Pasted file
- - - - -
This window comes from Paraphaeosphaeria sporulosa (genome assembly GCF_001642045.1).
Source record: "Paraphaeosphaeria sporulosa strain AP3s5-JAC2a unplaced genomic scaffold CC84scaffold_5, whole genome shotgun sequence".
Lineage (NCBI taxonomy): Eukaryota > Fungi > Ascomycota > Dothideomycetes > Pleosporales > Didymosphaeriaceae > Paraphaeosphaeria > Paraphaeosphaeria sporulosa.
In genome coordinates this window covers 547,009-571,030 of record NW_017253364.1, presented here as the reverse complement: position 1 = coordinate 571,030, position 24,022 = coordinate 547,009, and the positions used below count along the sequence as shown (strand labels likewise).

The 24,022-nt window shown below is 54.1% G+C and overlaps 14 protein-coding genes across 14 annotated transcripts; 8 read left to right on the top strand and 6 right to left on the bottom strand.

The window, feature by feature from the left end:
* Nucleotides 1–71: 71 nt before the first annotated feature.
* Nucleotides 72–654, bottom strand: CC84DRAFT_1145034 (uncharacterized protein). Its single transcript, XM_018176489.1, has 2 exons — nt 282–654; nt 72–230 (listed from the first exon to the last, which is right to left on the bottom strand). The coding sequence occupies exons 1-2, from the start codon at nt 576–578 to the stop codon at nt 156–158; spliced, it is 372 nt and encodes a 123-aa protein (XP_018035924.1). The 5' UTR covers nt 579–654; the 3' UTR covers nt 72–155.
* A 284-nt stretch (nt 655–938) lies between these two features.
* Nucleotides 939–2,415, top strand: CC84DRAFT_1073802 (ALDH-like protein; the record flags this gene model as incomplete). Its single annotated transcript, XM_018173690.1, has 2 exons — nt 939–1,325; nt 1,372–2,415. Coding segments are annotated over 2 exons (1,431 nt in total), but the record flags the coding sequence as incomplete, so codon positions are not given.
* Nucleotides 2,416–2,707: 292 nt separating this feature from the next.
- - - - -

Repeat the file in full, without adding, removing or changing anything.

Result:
This window comes from Paraphaeosphaeria sporulosa (genome assembly GCF_001642045.1).
Source record: "Paraphaeosphaeria sporulosa strain AP3s5-JAC2a unplaced genomic scaffold CC84scaffold_5, whole genome shotgun sequence".
Lineage (NCBI taxonomy): Eukaryota > Fungi > Ascomycota > Dothideomycetes > Pleosporales > Didymosphaeriaceae > Paraphaeosphaeria > Paraphaeosphaeria sporulosa.
In genome coordinates this window covers 547,009-571,030 of record NW_017253364.1, presented here as the reverse complement: position 1 = coordinate 571,030, position 24,022 = coordinate 547,009, and the positions used below count along the sequence as shown (strand labels likewise).

The 24,022-nt window shown below is 54.1% G+C and overlaps 14 protein-coding genes across 14 annotated transcripts; 8 read left to right on the top strand and 6 right to left on the bottom strand.

The window, feature by feature from the left end:
* Nucleotides 1–71: 71 nt before the first annotated feature.
* Nucleotides 72–654, bottom strand: CC84DRAFT_1145034 (uncharacterized protein). Its single transcript, XM_018176489.1, has 2 exons — nt 282–654; nt 72–230 (listed from the first exon to the last, which is right to left on the bottom strand). The coding sequence occupies exons 1-2, from the start codon at nt 576–578 to the stop codon at nt 156–158; spliced, it is 372 nt and encodes a 123-aa protein (XP_018035924.1). The 5' UTR covers nt 579–654; the 3' UTR covers nt 72–155.
* A 284-nt stretch (nt 655–938) lies between these two features.
* Nucleotides 939–2,415, top strand: CC84DRAFT_1073802 (ALDH-like protein; the record flags this gene model as incomplete). Its single annotated transcript, XM_018173690.1, has 2 exons — nt 939–1,325; nt 1,372–2,415. Coding segments are annotated over 2 exons (1,431 nt in total), but the record flags the coding sequence as incomplete, so codon positions are not given.
* Nucleotides 2,416–2,707: 292 nt separating this feature from the next.